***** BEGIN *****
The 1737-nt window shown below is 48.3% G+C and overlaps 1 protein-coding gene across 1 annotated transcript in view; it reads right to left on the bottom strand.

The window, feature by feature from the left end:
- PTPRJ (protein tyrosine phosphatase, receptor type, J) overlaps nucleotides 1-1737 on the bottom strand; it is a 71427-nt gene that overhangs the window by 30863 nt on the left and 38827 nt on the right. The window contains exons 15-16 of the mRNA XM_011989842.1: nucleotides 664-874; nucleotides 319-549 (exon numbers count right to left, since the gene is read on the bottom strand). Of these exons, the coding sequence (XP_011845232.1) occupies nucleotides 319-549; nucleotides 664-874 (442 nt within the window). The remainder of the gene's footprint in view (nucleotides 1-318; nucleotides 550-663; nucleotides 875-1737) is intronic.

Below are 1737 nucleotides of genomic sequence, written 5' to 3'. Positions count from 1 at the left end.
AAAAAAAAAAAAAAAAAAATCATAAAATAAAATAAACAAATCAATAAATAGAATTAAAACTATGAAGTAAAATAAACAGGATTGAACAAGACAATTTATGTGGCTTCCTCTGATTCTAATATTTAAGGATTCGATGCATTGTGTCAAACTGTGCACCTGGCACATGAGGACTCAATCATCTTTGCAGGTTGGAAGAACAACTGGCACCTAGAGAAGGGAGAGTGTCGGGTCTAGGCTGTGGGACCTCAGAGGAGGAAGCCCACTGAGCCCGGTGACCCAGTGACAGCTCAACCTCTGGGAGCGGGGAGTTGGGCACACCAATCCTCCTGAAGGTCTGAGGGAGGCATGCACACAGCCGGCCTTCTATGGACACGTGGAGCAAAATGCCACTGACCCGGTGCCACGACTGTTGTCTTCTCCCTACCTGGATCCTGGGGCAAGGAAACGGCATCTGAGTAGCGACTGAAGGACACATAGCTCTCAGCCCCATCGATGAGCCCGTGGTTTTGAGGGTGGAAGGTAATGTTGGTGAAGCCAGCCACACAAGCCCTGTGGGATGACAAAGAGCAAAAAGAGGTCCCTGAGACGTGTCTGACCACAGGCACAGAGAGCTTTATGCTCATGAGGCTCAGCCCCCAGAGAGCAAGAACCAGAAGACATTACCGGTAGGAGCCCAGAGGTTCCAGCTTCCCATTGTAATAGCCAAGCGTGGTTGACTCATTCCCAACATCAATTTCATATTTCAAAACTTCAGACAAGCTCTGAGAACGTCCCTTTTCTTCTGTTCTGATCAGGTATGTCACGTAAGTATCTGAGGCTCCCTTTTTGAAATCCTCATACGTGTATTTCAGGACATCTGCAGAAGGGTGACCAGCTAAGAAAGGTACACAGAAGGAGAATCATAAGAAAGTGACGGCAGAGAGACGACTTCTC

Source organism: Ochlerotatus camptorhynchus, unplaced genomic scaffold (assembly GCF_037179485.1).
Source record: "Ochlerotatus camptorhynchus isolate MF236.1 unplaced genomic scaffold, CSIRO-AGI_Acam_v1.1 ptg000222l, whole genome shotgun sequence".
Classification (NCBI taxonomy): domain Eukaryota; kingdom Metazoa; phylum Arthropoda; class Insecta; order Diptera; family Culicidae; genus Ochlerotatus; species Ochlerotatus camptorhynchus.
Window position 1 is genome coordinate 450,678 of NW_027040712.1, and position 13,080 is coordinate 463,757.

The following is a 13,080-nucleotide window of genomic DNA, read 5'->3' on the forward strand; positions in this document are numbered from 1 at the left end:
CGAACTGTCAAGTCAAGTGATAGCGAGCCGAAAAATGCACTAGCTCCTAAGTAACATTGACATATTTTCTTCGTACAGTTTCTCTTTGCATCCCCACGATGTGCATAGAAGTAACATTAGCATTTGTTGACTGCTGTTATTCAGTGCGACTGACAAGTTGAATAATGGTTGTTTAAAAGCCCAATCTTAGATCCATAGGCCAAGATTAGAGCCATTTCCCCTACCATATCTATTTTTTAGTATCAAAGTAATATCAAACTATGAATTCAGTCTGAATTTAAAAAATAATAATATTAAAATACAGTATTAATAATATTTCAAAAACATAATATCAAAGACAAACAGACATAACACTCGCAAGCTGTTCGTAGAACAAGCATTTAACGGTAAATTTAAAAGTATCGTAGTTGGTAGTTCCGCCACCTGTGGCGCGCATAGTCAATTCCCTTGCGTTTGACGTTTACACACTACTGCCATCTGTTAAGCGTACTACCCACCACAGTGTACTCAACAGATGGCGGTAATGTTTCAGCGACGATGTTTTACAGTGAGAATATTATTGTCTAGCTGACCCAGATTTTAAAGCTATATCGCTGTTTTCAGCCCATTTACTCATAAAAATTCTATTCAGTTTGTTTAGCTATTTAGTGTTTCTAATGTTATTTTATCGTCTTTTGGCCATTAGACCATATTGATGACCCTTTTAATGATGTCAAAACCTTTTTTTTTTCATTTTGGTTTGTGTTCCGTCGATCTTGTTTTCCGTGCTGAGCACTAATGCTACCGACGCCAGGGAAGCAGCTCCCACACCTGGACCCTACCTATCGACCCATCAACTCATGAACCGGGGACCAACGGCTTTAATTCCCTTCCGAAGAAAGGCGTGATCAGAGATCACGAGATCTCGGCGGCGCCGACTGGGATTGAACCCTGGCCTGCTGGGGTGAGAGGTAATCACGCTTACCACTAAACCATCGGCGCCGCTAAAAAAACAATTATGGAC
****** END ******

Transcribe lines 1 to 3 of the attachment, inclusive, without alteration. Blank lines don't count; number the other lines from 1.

The 1737-nt window shown below is 48.3% G+C and overlaps 1 protein-coding gene across 1 annotated transcript in view; it reads right to left on the bottom strand.

The window, feature by feature from the left end:
- PTPRJ (protein tyrosine phosphatase, receptor type, J) overlaps nucleotides 1-1737 on the bottom strand; it is a 71427-nt gene that overhangs the window by 30863 nt on the left and 38827 nt on the right. The window contains exons 15-16 of the mRNA XM_011989842.1: nucleotides 664-874; nucleotides 319-549 (exon numbers count right to left, since the gene is read on the bottom strand). Of these exons, the coding sequence (XP_011845232.1) occupies nucleotides 319-549; nucleotides 664-874 (442 nt within the window). The remainder of the gene's footprint in view (nucleotides 1-318; nucleotides 550-663; nucleotides 875-1737) is intronic.